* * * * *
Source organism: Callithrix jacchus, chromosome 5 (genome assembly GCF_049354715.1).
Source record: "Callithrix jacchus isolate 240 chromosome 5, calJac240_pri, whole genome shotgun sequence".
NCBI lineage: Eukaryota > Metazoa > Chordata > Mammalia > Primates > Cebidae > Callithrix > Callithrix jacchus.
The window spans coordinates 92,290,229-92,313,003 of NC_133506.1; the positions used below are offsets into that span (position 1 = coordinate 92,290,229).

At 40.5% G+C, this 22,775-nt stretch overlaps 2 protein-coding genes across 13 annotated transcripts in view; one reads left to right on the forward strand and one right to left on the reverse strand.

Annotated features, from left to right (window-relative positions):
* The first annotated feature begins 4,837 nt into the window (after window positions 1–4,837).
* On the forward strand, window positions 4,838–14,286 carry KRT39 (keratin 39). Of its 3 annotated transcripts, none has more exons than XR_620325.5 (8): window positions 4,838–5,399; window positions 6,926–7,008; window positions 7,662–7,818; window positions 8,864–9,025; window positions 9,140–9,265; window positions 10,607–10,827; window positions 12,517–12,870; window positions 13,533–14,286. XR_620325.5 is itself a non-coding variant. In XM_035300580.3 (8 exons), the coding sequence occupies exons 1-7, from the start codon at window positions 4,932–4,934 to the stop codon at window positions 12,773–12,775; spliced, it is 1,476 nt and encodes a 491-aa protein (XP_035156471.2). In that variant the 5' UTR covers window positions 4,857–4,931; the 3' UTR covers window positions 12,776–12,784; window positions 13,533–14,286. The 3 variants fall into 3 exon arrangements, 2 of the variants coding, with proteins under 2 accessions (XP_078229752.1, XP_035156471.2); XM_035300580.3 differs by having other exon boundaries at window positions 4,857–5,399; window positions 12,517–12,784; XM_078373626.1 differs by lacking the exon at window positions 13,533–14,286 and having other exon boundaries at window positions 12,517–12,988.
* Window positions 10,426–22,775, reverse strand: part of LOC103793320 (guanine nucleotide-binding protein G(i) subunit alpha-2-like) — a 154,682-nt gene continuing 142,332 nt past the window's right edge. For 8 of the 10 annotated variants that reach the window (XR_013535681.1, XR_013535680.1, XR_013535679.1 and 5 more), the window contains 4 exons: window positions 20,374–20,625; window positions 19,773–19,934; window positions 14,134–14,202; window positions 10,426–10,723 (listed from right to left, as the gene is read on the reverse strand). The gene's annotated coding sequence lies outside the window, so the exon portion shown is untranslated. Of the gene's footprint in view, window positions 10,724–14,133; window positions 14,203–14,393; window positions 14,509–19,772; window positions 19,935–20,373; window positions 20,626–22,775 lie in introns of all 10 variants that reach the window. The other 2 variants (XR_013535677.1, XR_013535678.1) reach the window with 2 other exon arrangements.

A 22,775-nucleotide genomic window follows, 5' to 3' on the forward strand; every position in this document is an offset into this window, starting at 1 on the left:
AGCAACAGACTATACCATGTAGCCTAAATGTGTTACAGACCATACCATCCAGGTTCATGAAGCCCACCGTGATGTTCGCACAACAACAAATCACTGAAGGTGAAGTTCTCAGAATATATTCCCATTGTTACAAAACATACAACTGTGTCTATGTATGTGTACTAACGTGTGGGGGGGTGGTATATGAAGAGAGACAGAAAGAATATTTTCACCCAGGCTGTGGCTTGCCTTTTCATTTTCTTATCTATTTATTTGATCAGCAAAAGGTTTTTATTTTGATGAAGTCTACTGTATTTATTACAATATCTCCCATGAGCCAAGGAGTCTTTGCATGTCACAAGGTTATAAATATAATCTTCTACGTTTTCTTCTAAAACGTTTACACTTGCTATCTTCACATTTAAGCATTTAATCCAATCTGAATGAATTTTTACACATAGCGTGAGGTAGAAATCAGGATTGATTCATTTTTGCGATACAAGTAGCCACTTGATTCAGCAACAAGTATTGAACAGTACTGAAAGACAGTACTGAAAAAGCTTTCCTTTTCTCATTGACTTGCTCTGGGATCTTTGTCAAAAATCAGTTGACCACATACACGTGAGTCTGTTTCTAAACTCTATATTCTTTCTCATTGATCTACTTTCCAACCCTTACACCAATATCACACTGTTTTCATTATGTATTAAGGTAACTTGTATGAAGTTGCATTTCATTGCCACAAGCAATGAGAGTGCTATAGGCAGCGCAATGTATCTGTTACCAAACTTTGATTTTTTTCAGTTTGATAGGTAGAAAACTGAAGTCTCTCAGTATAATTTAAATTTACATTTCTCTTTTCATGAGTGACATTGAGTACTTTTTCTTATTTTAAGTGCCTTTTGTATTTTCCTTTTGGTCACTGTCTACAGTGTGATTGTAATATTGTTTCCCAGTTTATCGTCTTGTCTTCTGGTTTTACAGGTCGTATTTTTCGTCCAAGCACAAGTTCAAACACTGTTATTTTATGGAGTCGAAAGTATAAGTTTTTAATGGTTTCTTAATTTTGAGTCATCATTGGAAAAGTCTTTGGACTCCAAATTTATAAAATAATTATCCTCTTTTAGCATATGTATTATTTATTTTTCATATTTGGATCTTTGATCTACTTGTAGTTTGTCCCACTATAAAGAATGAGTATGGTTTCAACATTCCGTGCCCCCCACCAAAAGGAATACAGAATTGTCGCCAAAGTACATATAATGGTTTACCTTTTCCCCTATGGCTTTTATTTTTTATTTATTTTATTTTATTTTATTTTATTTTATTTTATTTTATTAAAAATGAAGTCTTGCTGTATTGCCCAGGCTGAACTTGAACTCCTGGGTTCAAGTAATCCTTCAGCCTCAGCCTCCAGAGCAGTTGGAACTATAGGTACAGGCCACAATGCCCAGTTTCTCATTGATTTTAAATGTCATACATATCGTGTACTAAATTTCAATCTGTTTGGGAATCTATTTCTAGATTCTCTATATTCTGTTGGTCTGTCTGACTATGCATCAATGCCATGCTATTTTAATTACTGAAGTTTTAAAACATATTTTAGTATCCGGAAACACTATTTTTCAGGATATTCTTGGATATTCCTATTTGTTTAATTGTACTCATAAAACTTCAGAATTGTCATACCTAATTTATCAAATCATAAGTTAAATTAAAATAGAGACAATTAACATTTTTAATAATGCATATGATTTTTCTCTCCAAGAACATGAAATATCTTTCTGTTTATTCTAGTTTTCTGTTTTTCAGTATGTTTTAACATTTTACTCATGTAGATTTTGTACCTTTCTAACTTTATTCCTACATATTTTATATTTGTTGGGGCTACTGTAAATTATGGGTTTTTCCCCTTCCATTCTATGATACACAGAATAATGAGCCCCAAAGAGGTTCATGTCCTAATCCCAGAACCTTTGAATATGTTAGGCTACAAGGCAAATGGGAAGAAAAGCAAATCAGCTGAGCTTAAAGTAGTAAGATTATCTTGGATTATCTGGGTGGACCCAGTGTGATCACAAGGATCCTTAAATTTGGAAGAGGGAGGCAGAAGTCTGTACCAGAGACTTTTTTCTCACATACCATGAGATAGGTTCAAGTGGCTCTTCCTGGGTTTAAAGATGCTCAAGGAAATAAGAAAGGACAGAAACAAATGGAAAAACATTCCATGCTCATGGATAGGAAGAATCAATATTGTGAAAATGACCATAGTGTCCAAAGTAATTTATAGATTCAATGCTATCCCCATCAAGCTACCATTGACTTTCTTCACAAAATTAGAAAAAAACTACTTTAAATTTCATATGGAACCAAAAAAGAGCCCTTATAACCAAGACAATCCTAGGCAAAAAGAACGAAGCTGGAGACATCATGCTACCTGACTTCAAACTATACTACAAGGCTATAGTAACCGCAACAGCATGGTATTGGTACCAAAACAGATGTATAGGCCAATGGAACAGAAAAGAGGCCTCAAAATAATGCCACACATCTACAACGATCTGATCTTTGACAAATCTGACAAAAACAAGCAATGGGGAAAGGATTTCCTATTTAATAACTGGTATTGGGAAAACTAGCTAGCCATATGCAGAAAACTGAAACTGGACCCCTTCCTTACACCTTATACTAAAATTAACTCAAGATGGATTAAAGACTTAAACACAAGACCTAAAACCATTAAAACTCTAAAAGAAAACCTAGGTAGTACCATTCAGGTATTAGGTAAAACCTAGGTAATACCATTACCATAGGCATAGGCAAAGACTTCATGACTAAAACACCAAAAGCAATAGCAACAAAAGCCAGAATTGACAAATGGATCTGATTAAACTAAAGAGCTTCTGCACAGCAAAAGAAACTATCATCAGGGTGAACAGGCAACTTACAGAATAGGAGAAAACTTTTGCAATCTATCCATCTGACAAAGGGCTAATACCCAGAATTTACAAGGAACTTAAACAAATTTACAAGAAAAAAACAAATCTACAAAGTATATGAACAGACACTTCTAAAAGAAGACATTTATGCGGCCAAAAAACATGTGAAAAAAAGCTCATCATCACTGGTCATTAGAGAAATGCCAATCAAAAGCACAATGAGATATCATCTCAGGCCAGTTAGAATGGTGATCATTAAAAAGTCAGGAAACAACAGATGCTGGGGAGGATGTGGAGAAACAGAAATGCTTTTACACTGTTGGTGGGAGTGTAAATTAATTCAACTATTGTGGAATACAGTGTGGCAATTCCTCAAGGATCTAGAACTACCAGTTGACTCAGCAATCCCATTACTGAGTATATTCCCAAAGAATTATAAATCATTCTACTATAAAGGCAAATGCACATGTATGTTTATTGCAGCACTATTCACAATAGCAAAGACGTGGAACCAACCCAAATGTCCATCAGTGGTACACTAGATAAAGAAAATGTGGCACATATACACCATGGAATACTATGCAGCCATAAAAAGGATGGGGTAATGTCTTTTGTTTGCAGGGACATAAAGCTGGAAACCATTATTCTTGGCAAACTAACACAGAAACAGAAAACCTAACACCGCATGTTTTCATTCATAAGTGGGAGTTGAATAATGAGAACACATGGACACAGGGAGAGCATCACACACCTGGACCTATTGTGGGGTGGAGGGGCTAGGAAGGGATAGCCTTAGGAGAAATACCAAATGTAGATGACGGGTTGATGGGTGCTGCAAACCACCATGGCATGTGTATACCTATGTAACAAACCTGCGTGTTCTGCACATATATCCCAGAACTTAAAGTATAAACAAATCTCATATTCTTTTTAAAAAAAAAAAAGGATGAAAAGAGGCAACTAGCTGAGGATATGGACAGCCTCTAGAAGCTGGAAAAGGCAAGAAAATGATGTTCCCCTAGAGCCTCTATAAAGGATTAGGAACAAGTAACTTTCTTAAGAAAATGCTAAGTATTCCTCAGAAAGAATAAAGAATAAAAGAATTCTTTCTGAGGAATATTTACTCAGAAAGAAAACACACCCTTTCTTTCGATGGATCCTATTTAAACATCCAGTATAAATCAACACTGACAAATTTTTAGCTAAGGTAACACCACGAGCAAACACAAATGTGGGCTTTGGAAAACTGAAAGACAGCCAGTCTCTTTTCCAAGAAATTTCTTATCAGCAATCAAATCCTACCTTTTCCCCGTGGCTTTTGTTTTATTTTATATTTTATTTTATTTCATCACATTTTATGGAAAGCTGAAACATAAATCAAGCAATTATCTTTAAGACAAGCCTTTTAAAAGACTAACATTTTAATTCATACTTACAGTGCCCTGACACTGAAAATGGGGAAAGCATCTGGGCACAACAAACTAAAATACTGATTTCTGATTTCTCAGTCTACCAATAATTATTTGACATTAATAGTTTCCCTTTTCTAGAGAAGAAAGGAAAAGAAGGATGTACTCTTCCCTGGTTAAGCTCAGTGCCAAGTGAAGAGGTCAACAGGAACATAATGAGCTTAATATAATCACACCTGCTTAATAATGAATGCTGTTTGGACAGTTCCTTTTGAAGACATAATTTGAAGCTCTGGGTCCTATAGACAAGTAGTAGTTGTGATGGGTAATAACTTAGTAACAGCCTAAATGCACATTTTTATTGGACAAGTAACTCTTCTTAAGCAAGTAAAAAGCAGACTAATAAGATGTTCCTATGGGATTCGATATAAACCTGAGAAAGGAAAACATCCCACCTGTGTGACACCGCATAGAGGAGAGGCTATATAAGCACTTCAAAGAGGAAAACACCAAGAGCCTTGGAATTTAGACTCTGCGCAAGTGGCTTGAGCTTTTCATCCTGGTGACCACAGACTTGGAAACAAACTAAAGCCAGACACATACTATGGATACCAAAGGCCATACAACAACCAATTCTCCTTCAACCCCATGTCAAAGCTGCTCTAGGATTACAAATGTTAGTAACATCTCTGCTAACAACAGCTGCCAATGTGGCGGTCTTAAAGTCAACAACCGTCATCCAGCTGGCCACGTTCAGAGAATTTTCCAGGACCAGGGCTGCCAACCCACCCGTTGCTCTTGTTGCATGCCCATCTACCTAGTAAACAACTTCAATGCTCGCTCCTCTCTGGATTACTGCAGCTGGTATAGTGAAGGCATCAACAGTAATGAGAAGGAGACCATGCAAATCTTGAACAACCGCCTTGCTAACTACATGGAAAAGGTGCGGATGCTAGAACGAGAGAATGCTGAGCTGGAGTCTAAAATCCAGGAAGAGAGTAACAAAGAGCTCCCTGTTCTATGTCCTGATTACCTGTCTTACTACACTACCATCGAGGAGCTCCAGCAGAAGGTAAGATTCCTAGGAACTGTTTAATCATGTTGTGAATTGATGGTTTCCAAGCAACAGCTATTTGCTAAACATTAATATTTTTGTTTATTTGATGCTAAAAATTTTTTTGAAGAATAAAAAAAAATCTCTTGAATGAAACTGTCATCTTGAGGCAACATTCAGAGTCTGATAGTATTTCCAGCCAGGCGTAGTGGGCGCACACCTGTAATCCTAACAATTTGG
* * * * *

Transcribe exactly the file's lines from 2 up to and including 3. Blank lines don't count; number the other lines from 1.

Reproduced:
Source record: "Callithrix jacchus isolate 240 chromosome 5, calJac240_pri, whole genome shotgun sequence".
NCBI lineage: Eukaryota > Metazoa > Chordata > Mammalia > Primates > Cebidae > Callithrix > Callithrix jacchus.